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Status of _Dromaeosaurus_ (was RE: Status of _Utahraptor_?)
> From: email@example.com [mailto:firstname.lastname@example.org]On Behalf Of
> In a message dated 2/1/01 1:35:49 PM Pacific Standard Time,
> Dinogeorge@aol.com writes:
> << Almost all the
> theropods everyone has been calling "dromaeosaurids" probably
> aren't; they
> should be referred to as "velociraptorids" instead (with
> raised to family level as Velociraptoridae). Dromaeosaurus is
> represented by
> a single specimen that is mainly a few skull and mandible bones
> with teeth,
The original description also includes a discussion of various foot elements
found with the skull: these have never been illustrated, if memory serves.
(My copy of the the Matthew & Brown paper is a xerox of a copy from the Yale
Vert. Paleo. library, which has notes in Ostrom's handwriting indicating the
identity of the foot bones described: because no one had a good idea of a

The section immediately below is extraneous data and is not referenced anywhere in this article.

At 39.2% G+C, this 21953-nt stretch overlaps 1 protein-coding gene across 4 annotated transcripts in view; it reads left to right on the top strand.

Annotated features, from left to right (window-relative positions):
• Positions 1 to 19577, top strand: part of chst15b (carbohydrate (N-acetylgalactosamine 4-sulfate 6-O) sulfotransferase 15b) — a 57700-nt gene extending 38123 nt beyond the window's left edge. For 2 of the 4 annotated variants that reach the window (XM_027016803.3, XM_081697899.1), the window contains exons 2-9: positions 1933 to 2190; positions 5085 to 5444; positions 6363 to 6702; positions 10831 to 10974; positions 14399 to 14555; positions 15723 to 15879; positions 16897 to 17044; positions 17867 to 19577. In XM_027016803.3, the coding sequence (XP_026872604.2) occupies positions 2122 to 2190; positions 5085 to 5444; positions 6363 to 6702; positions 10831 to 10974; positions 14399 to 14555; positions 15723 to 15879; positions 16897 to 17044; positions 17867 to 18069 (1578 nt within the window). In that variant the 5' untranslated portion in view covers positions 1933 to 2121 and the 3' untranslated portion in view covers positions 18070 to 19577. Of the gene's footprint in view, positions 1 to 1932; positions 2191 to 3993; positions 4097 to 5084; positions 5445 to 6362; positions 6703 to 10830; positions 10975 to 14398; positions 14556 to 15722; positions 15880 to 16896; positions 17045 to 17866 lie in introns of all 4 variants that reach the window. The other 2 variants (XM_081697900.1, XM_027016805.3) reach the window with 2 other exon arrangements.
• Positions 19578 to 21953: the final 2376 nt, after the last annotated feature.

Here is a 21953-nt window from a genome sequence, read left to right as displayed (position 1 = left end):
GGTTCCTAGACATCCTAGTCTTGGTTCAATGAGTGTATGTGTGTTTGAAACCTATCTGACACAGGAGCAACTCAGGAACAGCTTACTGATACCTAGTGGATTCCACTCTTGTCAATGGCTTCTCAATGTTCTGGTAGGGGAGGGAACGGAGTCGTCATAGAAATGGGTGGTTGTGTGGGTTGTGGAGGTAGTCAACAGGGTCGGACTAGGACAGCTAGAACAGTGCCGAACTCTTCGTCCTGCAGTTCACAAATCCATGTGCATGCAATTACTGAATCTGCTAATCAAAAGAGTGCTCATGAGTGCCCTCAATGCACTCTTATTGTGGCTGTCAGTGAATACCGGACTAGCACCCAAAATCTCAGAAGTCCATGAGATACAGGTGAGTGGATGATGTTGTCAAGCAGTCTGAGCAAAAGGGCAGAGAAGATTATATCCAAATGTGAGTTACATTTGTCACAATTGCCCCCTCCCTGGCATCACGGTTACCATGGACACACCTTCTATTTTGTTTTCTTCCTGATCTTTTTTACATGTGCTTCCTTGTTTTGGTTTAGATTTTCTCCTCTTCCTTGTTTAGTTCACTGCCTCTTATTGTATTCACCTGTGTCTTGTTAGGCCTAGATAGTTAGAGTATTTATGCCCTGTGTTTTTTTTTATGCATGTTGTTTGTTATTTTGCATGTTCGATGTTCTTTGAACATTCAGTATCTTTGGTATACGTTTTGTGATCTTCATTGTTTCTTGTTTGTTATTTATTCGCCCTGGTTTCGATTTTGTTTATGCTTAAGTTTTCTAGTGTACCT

dromaeosaurid foot back in 1922, Matthew & Brown weren't entirely certain
which bones were which).
> and these are quite different from comparable elements of velociraptorid
> theropods such as Deinonychus and Velociraptor. >>
> What is the status of the "dromaeosaurid" with the short,
> face (from Alberta, I think)? Has it been published yet? DV.
I don't think it has. Note that there is a robust _Dromaeosaurus_-like
skull from Ukhaa Tolgod on display at the Fightin' Dinosaurs exhibit at the
AMNH; I have no idea when Norell & crew will get around to describing that
specimen. This may go some way in determining if _Dromaeosaurus_ is indeed
closer to velociraptorines than to some other theropod taxon.
Thomas R. Holtz, Jr.
Department of Geology Director, Earth, Life & Time Program
University of Maryland College Park Scholars
College Park, MD 20742
Phone: 301-405-4084 Email: email@example.com
Fax (Geol): 301-314-9661 Fax (CPS-ELT): 301-405-0796